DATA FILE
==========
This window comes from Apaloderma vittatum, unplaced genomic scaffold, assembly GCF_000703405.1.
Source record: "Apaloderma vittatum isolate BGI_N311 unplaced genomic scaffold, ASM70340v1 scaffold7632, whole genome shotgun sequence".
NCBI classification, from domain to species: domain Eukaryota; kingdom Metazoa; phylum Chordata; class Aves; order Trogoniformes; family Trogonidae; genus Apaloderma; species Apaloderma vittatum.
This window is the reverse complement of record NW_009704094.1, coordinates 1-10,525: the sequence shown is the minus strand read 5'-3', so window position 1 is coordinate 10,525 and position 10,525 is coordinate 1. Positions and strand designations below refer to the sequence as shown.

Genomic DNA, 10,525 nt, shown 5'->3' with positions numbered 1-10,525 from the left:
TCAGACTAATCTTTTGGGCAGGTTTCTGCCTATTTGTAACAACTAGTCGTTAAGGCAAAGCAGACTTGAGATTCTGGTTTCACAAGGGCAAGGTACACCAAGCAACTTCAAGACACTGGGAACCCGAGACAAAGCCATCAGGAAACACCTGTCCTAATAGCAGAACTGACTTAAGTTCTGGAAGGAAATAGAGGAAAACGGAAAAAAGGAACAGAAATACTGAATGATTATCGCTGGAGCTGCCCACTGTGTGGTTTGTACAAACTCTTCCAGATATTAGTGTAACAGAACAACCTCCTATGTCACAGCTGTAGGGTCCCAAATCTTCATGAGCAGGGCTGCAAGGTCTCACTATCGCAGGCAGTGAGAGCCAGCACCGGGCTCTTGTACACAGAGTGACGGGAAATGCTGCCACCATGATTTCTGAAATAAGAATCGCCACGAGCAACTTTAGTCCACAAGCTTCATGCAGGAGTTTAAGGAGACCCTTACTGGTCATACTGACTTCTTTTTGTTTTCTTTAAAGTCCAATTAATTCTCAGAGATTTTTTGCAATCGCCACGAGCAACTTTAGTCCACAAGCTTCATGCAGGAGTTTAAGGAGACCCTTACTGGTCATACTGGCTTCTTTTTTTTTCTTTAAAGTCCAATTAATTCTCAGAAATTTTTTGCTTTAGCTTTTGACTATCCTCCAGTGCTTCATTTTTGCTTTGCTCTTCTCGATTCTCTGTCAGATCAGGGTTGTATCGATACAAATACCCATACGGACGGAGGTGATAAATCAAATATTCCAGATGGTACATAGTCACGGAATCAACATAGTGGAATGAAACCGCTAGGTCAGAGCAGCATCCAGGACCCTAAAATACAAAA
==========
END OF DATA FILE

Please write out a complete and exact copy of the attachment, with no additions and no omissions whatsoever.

This window comes from Apaloderma vittatum, unplaced genomic scaffold, assembly GCF_000703405.1.
Source record: "Apaloderma vittatum isolate BGI_N311 unplaced genomic scaffold, ASM70340v1 scaffold7632, whole genome shotgun sequence".
NCBI classification, from domain to species: domain Eukaryota; kingdom Metazoa; phylum Chordata; class Aves; order Trogoniformes; family Trogonidae; genus Apaloderma; species Apaloderma vittatum.
This window is the reverse complement of record NW_009704094.1, coordinates 1-10,525: the sequence shown is the minus strand read 5'-3', so window position 1 is coordinate 10,525 and position 10,525 is coordinate 1. Positions and strand designations below refer to the sequence as shown.

Genomic DNA, 10,525 nt, shown 5'->3' with positions numbered 1-10,525 from the left:
TCAGACTAATCTTTTGGGCAGGTTTCTGCCTATTTGTAACAACTAGTCGTTAAGGCAAAGCAGACTTGAGATTCTGGTTTCACAAGGGCAAGGTACACCAAGCAACTTCAAGACACTGGGAACCCGAGACAAAGCCATCAGGAAACACCTGTCCTAATAGCAGAACTGACTTAAGTTCTGGAAGGAAATAGAGGAAAACGGAAAAAAGGAACAGAAATACTGAATGATTATCGCTGGAGCTGCCCACTGTGTGGTTTGTACAAACTCTTCCAGATATTAGTGTAACAGAACAACCTCCTATGTCACAGCTGTAGGGTCCCAAATCTTCATGAGCAGGGCTGCAAGGTCTCACTATCGCAGGCAGTGAGAGCCAGCACCGGGCTCTTGTACACAGAGTGACGGGAAATGCTGCCACCATGATTTCTGAAATAAGAATCGCCACGAGCAACTTTAGTCCACAAGCTTCATGCAGGAGTTTAAGGAGACCCTTACTGGTCATACTGACTTCTTTTTGTTTTCTTTAAAGTCCAATTAATTCTCAGAGATTTTTTGCAATCGCCACGAGCAACTTTAGTCCACAAGCTTCATGCAGGAGTTTAAGGAGACCCTTACTGGTCATACTGGCTTCTTTTTTTTTCTTTAAAGTCCAATTAATTCTCAGAAATTTTTTGCTTTAGCTTTTGACTATCCTCCAGTGCTTCATTTTTGCTTTGCTCTTCTCGATTCTCTGTCAGATCAGGGTTGTATCGATACAAATACCCATACGGACGGAGGTGATAAATCAAATATTCCAGATGGTACATAGTCACGGAATCAACATAGTGGAATGAAACCGCTAGGTCAGAGCAGCATCCAGGACCCTAAAATACAAAA